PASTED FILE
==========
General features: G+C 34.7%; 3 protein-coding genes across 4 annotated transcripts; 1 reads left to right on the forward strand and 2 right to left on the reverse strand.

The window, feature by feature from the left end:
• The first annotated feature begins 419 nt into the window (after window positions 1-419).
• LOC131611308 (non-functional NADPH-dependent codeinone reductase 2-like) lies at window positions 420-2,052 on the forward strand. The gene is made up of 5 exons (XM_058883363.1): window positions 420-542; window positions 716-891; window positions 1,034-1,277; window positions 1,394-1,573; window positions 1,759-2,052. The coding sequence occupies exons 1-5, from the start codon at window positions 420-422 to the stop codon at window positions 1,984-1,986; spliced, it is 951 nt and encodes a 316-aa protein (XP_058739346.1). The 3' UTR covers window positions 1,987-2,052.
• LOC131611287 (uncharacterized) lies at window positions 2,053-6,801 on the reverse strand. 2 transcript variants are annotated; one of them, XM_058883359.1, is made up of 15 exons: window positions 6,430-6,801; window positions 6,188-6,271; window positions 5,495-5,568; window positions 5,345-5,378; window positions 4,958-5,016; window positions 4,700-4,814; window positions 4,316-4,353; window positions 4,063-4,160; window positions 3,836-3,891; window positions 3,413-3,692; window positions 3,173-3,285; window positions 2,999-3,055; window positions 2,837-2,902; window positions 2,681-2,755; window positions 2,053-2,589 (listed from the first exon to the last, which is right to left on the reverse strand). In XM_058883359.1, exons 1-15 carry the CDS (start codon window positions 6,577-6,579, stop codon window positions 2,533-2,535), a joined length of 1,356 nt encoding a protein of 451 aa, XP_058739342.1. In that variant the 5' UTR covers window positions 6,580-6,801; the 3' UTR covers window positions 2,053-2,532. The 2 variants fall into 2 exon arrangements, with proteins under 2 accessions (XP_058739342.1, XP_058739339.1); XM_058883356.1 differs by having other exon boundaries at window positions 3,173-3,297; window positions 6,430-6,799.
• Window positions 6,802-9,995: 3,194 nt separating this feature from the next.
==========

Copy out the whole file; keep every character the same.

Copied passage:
General features: G+C 34.7%; 3 protein-coding genes across 4 annotated transcripts; 1 reads left to right on the forward strand and 2 right to left on the reverse strand.

The window, feature by feature from the left end:
• The first annotated feature begins 419 nt into the window (after window positions 1-419).
• LOC131611308 (non-functional NADPH-dependent codeinone reductase 2-like) lies at window positions 420-2,052 on the forward strand. The gene is made up of 5 exons (XM_058883363.1): window positions 420-542; window positions 716-891; window positions 1,034-1,277; window positions 1,394-1,573; window positions 1,759-2,052. The coding sequence occupies exons 1-5, from the start codon at window positions 420-422 to the stop codon at window positions 1,984-1,986; spliced, it is 951 nt and encodes a 316-aa protein (XP_058739346.1). The 3' UTR covers window positions 1,987-2,052.
• LOC131611287 (uncharacterized) lies at window positions 2,053-6,801 on the reverse strand. 2 transcript variants are annotated; one of them, XM_058883359.1, is made up of 15 exons: window positions 6,430-6,801; window positions 6,188-6,271; window positions 5,495-5,568; window positions 5,345-5,378; window positions 4,958-5,016; window positions 4,700-4,814; window positions 4,316-4,353; window positions 4,063-4,160; window positions 3,836-3,891; window positions 3,413-3,692; window positions 3,173-3,285; window positions 2,999-3,055; window positions 2,837-2,902; window positions 2,681-2,755; window positions 2,053-2,589 (listed from the first exon to the last, which is right to left on the reverse strand). In XM_058883359.1, exons 1-15 carry the CDS (start codon window positions 6,577-6,579, stop codon window positions 2,533-2,535), a joined length of 1,356 nt encoding a protein of 451 aa, XP_058739342.1. In that variant the 5' UTR covers window positions 6,580-6,801; the 3' UTR covers window positions 2,053-2,532. The 2 variants fall into 2 exon arrangements, with proteins under 2 accessions (XP_058739342.1, XP_058739339.1); XM_058883356.1 differs by having other exon boundaries at window positions 3,173-3,297; window positions 6,430-6,799.
• Window positions 6,802-9,995: 3,194 nt separating this feature from the next.